May 19, 2019
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When you hear the words tennis elbow, you, understandably, think of an injury caused by playing tennis, and while the name certainly stems from its association with the sport, you can also suffer the pain of tennis elbow without ever picking up a racket.
Tennis elbow, at its core, is really just the result of tendon overuse that leads to pain and weakness in the elbow. Many people overwork their elbows during the course of their jobs, such as house painters or chefs. Any activity that requires consistent, repetitive movement of the elbow can cause tennis elbow. Tennis elbow can make it difficult to continue using your affected arm and elbow for these necessary tasks, as the movement worsens the pain.
While there is surgery for tennis elbow, luckily, most cases require only a few simple treatments to get your elbow feeling as good as new. Here are 6 ways to reduce the pain of tennis elbow:
It may sound too simple, but most cases of tennis elbow really will resolve after reduced use. If your pain came from playing a racquet sport, give your arm a rest and try out a different sport or activity until your elbow heals. If your tennis elbow resulted from an occupation, reduce the strain to your elbow as much as you realistically can.
Physical therapy can help you learn ways to reduce the strain on your elbow and help you to use your arm in ways that are healthy for your body. You can discuss the potential cause of your tennis elbow with your physical therapist, and together you can brainstorm ways to use your arm that results in less pain and can prevent or reduce cases of tennis elbow in the future. A physical therapist can also teach you healing exercises for your elbow.
Talk with your Riverside Pain physician about using a supportive device, like a sleeve, brace, splint, or strap, to help alleviate the pain of tennis elbow. These devices can sometimes be used to help prevent future cases of tennis elbow, as well, particularly when working jobs requiring unavoidable, constant elbow use.
The first-aid acronym, RICE, for rest, ice, compression, and elevation, holds true for tennis elbow. The use of ice packs can help relieve the pain and stiffness of tennis elbow. Talk with your doctor about how frequently to use ice packs for your individual case of tennis elbow. When icing your elbow, remember to always use ice that is either wrapped in a pack or wrapped in a paper towel or something similar. Due to the extreme cold, it’s never a good idea to apply ice directly to your skin.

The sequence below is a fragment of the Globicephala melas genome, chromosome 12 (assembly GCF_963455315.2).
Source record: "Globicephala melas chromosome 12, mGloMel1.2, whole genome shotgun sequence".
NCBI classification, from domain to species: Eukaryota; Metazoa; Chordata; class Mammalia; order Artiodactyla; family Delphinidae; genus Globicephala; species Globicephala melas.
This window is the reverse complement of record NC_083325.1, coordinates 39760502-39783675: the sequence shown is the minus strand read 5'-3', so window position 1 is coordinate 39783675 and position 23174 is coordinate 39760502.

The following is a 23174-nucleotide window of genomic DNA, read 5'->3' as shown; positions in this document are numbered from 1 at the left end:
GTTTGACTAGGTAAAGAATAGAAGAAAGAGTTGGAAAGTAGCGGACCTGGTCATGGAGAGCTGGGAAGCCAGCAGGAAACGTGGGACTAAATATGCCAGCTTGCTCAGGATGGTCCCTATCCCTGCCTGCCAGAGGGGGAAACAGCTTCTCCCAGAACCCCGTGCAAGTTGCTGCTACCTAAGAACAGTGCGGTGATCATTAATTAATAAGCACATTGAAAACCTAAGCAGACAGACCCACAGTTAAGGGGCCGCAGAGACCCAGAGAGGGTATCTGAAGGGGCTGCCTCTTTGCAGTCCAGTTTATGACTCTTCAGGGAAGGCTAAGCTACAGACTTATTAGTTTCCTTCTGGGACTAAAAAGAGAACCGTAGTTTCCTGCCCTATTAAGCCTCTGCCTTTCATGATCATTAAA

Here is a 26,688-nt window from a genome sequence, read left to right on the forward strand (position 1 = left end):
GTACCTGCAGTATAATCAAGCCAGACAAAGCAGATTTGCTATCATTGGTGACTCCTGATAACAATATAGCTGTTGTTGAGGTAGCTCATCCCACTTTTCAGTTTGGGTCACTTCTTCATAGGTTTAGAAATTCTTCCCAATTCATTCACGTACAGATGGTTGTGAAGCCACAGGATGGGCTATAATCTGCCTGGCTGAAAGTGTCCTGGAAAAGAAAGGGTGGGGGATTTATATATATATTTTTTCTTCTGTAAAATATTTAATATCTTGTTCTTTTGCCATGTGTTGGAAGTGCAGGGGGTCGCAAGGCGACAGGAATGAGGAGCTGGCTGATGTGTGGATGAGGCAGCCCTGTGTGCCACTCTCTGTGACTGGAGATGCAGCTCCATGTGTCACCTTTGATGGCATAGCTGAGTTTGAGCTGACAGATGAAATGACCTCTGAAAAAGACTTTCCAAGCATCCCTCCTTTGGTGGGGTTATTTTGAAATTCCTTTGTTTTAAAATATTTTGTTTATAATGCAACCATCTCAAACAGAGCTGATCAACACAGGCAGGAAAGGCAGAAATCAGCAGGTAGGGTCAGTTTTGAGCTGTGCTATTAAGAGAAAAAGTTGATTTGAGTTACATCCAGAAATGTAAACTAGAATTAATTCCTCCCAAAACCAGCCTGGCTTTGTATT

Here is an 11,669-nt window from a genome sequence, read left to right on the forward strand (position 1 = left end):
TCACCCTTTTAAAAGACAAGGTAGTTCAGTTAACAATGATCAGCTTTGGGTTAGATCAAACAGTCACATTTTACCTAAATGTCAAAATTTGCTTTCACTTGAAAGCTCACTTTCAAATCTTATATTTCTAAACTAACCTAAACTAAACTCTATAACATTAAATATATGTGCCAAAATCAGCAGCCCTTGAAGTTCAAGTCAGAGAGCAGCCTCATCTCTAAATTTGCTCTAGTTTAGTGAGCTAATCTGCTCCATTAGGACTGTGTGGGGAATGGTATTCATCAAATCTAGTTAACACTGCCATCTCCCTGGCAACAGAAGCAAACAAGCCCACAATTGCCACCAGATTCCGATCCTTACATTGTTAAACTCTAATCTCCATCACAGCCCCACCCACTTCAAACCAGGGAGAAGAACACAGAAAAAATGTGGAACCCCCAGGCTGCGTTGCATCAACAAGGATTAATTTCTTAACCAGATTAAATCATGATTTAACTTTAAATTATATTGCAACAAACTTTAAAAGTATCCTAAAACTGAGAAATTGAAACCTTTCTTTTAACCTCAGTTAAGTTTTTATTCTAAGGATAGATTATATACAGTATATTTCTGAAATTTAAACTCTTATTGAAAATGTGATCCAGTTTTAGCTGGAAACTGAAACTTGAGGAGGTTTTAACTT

There are certain medications that are appropriate for tennis elbow, namely anti-inflammatories like ibuprofen. However, these medications can also have side effects when taken long term or in large amounts, and they aren’t always safe for people taking certain types of other medications, such as blood thinners. This is another area where you’ll want to talk with your Riverside Pain physician about the right dose and timing of your anti-inflammatory. Be sure to tell your doctor about all other medications that you are taking. Steroid shots are also an option for tennis elbow, but they may not be right for everyone.
Sports Related? Change Up Your Routine
If you actually received your elbow injury from playing a sport like tennis, learn about how you can alter your technique or change your racket to better suit your elbow. Your physical therapist or physician can offer tips and tricks to help you continue playing the sport you love without the pain and strain of tennis elbow.
Don’t have a physician at Riverside Pain? Talk to your doctor about referring you to Riverside Pain Physicians. We have locations in Monument, Orange Park, Jax Beach, and Southside to serve your pain management needs. You can also contact us via our online form or take a closer look at our incredible team.
Tags: tennis elbow, treatments for tennis elbow